Damn Everything But the Circus

The arrival of intermission at Cirque du Soleli’s Quidam comes as a somewhat disarming surprise. The classical circus feats and arena-worthy hippie tricks that make up the show are so packed with show-stopping moments that the dropping of jaws and clapping of hands becomes nearly perpetual. When the mid-show break occurs the applause does not crescendo. It fades slowly and unsurely, the audience only beginning to recover from a spectacle-induced stupor. Continue reading “Damn Everything But the Circus”


The Absence of Desire

Howard Barker is a sixty-four-year-old enfant terrible.  He is a playwright who does not believe in collaboration, who has no interest in sympathetic characters, and who dismisses politics in theater.  And he is ruthlessly attached to the idea that “a good play puts the audience through a certain ordeal” while a good author “produce[s] a character who creates anxiety.”  Unsurprisingly, his paintings (yes, he paints) look like this and his plays look like this. Continue reading “The Absence of Desire”

Saturday Night and Sunday Morning

In a letter to Professor George R. Noyes of UC Berkeley, Vladimir Nabokov declared, “[I] am prepared to fight to the last drop of my ink … the deliberate moralizing which to me kills every vestige of art in a work however skillfully written.”  I tend to agree with Nabokov, though Bill W. and Dr. Bob, a play about the founders of Alcoholics Anonymous, presents an interesting case.  The authors, Sam Shem and Janet Surrey, come across as sincere if overzealous moralizers who believe that A.A. will liberate the world’s drunks from their disease, and the play works less as a work of theater and more as a two and a half hour advertisement for the miracles of rehabilitation: the program is littered with advice on starting twelve step programs, while the theater bar is stocked with Coca Cola and coffee.  “They locked up the liquor,” a patron joked at intermission. Continue reading “Saturday Night and Sunday Morning”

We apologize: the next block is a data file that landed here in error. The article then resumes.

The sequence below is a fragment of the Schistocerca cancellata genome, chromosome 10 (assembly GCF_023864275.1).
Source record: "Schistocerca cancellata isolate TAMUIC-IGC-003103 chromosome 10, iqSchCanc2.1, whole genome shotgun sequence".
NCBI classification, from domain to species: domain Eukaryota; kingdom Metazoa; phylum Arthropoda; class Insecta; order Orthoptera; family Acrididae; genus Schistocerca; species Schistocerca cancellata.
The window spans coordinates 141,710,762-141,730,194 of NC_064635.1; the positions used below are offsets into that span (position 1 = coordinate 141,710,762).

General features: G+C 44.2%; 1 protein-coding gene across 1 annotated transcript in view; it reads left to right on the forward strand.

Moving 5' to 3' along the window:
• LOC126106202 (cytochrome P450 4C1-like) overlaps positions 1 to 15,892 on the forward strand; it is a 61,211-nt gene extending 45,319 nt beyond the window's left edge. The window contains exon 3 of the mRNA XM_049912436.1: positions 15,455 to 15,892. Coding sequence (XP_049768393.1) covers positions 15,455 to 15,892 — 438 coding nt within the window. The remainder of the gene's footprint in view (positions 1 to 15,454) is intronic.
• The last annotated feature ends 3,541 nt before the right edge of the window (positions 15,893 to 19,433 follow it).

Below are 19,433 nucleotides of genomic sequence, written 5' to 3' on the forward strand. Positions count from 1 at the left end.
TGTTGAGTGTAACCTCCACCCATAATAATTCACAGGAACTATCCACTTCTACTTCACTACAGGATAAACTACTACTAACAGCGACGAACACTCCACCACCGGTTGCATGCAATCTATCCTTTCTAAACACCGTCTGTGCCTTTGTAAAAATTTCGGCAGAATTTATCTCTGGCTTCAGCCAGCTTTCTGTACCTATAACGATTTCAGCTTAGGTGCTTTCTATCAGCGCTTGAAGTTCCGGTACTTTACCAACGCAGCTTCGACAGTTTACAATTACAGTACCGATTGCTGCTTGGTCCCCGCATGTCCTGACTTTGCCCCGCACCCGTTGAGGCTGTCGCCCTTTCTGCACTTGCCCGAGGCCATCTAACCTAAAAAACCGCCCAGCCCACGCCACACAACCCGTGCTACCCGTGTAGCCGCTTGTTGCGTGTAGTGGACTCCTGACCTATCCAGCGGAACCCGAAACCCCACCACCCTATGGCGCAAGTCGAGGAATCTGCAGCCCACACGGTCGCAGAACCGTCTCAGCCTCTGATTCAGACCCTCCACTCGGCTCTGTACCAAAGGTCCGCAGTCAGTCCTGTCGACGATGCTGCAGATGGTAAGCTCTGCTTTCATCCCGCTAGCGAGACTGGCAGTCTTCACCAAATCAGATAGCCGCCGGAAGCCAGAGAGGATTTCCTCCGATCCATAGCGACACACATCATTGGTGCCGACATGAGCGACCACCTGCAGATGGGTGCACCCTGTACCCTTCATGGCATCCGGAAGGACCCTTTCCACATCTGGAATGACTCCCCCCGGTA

Kind of Like Making Cupcakes

In the decaying, Midwestern town of Rantoul, Illinois, the word “tenderhearted” seems to really mean “sissy.”  Rallis (Derek Ahonen) is tenderhearted.  Fresh out of a marriage that is clearly over to everyone except Rallis, he spends his days moaning on the couch, eating handfuls of off-brand Fruit Loops, and seeking solace in the wisdom of his friend Gary (Matthew Pilieci).  This is probably a bad decision, and not just because Gary is sleeping with his soon-to-be-ex-wife Debbie (Sarah Lemp).  Sporting a Miami Heat cap and a goatee that surely reeks of cigarettes and beer, Gary is a self-described student of Eastern “philosophies.”  He is an odd mix of earnestness, self-reflection, violent immaturity, and idiocy, so it comes as no surprise when, late in the play, he begins a sentence by saying, “As I was laying on top of you, choking the life out of you, I realized…”  Debbie is “full time at the DQ” and not really a terrible person; she’s just being suffocated by Rallis’ impotent kindness.  After a botched suicide attempt—that involves not one but two barely-missed shots to the head—Rallis is left a vegetable, and the general manager of the DQ, Callie (Vanessa Vaché), comes by to help out.  She’s a Jesus freak who lives with her mom and is kept afloat by a sea of cats (fourteen by the latest count) with a perky, annoyingly positive demeanor. Continue reading “Kind of Like Making Cupcakes”